OMRON Releases "D6F-D" 2-Axis MEMS Flow Sensor Designed to Help Optimize Air Conditioning Energy Efficiency
December 5, 2012
KYOTO, Japan -- OMRON Corporation (TSE: 6645, ADR: OMRNY) today announced the release on December 10, 2012 of a 2-axis MEMS flow sensor designed for high-precision measurement of airflow velocity and direction aimed at contributing to reducing the electricity consumption of air conditioning systems.
Air conditioning accounts for 30% to 40% of the power consumed by cleanrooms and data centers, so the ability to provide optimal air conditioning while consuming the minimum possible amount of power in such facilities can make a substantial difference to overall power consumption. However, it is not currently possible to fully grasp the environmental parameters needed to optimize air conditioning settings.
Omron's newly developed D6F-D 2-axis flow sensors give you a very clear picture of air flow velocity and direction within air-conditioned spaces. By installing D6F-D sensors near server racks in data centers it is possible to ensure that air conditioning is always set at optimum levels and thereby keep energy wastage to a minimum. When air flows diagonally in cleanrooms, particles tend to repeatedly accumulate in certain set places. The manner in which air moves through cleanrooms has a substantial impact on the level of cleanliness that can be maintained. Gaining a detailed picture of airflow within clean environments can also therefore provide the information needed to optimize their integrity.
- High precision airflow direction measurement
2-axis flow sensors are able to not only detect airflow velocity but also direction. Continuously monitoring airflow direction makes it possible to ensure that air is always flowing exactly where it ought to, thereby making optimization of air conditioner efficiency possible.
- Dust-resistant design means the sensors can be installed in a wide range of environments
Omron's unique 3D flow channel sensor module design, created with flow analysis technology, means that dust particles are isolated from the sensor, reducing the impact of dust on the sensor chip and thereby securing a high level of reliability.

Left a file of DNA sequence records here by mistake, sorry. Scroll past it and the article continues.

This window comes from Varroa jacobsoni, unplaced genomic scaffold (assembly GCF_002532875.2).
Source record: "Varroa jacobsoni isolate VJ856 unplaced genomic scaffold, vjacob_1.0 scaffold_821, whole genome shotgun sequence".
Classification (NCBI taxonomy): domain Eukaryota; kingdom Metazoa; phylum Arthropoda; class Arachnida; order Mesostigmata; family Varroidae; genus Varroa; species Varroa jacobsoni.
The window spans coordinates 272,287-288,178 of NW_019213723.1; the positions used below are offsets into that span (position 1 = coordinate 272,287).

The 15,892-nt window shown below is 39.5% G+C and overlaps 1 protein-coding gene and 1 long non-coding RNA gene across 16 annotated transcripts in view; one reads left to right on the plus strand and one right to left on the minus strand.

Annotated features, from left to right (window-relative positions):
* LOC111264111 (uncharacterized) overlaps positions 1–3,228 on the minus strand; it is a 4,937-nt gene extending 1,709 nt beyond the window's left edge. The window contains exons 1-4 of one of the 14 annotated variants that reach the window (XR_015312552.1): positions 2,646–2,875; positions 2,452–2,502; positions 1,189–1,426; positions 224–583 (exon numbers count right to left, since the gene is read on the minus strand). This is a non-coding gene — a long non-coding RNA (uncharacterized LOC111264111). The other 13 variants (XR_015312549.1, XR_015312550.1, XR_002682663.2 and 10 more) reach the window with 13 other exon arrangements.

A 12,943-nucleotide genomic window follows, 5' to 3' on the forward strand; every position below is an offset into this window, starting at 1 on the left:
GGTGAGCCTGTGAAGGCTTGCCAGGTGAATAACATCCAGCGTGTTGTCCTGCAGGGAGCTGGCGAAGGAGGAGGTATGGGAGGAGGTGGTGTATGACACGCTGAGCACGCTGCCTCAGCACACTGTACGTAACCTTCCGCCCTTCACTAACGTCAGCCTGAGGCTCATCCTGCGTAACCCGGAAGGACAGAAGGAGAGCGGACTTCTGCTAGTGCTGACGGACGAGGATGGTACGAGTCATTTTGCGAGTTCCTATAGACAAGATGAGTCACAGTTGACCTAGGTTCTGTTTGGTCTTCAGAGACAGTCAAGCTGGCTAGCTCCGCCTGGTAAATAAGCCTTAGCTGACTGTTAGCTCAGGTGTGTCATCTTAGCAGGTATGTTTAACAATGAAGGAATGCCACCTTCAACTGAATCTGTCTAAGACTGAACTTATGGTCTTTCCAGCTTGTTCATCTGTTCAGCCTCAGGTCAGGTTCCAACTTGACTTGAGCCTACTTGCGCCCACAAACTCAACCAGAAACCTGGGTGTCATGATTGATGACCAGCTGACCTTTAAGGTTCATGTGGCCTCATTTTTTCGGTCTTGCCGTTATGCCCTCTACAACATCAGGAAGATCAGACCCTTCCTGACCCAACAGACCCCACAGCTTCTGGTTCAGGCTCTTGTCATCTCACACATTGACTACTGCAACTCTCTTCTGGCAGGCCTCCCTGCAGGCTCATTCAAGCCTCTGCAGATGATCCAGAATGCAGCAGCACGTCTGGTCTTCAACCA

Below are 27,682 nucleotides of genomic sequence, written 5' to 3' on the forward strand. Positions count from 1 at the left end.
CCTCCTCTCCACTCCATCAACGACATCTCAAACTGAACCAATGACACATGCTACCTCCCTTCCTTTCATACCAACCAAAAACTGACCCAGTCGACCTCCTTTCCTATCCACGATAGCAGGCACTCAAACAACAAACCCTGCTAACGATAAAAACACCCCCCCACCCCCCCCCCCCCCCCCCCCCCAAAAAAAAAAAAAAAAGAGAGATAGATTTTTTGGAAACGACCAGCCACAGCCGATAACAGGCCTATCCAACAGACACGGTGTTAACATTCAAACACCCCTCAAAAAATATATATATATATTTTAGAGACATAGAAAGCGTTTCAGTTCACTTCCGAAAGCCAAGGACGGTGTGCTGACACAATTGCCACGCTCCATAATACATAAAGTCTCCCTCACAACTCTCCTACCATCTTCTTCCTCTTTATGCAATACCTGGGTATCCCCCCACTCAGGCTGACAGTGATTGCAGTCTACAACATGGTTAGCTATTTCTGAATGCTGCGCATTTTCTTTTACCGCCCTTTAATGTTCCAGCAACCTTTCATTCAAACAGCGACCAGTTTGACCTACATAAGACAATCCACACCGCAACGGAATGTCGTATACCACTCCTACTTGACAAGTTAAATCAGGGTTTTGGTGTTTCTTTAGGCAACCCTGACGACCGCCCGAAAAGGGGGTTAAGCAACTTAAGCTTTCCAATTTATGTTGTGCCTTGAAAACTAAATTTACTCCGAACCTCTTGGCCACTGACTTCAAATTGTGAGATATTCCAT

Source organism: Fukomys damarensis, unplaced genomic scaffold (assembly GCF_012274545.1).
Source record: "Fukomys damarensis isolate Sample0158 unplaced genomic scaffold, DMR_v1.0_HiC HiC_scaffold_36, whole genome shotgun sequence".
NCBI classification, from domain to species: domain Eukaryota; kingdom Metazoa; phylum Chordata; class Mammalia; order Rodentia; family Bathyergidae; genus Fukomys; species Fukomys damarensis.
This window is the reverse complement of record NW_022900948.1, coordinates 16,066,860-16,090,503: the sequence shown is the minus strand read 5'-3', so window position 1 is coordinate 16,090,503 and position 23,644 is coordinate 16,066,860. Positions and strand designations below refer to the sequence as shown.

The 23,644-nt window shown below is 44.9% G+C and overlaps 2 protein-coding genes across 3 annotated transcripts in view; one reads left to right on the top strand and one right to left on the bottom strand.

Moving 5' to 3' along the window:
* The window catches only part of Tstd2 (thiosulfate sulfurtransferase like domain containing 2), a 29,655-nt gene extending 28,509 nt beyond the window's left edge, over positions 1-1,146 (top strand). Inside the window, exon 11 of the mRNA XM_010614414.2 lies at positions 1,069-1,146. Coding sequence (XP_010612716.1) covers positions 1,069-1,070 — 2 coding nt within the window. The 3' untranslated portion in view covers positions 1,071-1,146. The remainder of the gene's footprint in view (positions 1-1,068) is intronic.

- Miniature size also increases the range of possible installation locations
The sensor is smaller than currently available airflow velocity and direction meters with a diameter of 60mm and height of 34.7mm.
- 32 sensors can be interconnected and operated simultaneously
32 2-axis flow sensors can be connected to a single system concurrently to send information to a single monitor. By using multiple flow sensors in one space, it is possible to accurately represent the airflow conditions of the space visually on screen in order to optimize air conditioning by accurately determining areas to which air is not flowing properly.
- 3D measurement
An optional three-dimensional measurement tool is also available, which, by installing two 2-axis flow sensors angled 90 degrees away from each other, makes it possible to measure three-dimensional airflow conditions.
|Operating voltage||4.5V to 5.5V|
|Communications interface||2-wire RS-485|
|Output data type||Momentary value, moving average deviations, maximum value, minimum value|
|Airspeed detection range||1.0m/s for each axis|
|Airspeed detection accuracy||+/- 3%FS|
|Airflow direction detection range||0 to 360 degrees|
|Airflow direction accuracy||+/- 15 degrees (when airspeed is 0.3 m/s)|
500 million yen in 2015
Yasu Plant, Omron Corporation
D6F-D 2-axis flow sensor
Headquartered in Kyoto, Japan, OMRON Corporation is a global leader in the field of automation. Established in 1933, and headed by President Yoshihito Yamada, OMRON has more than 37,000 employees in over 35 countries working to provide products and services to customers in a variety of fields including industrial automation, electronic components, social systems, and healthcare. The company has five regional head offices in Kyoto (Japan), Singapore (Asia Pacific), Shanghai (Greater China), Amsterdam (Europe, Africa, and the Middle East), and Chicago (the Americas). For more information, visit OMRON's website: http://www.omron.com/
- Masashige Fukumoto (firstname.lastname@example.org)
Micro Devices Division
Micro Devices HQ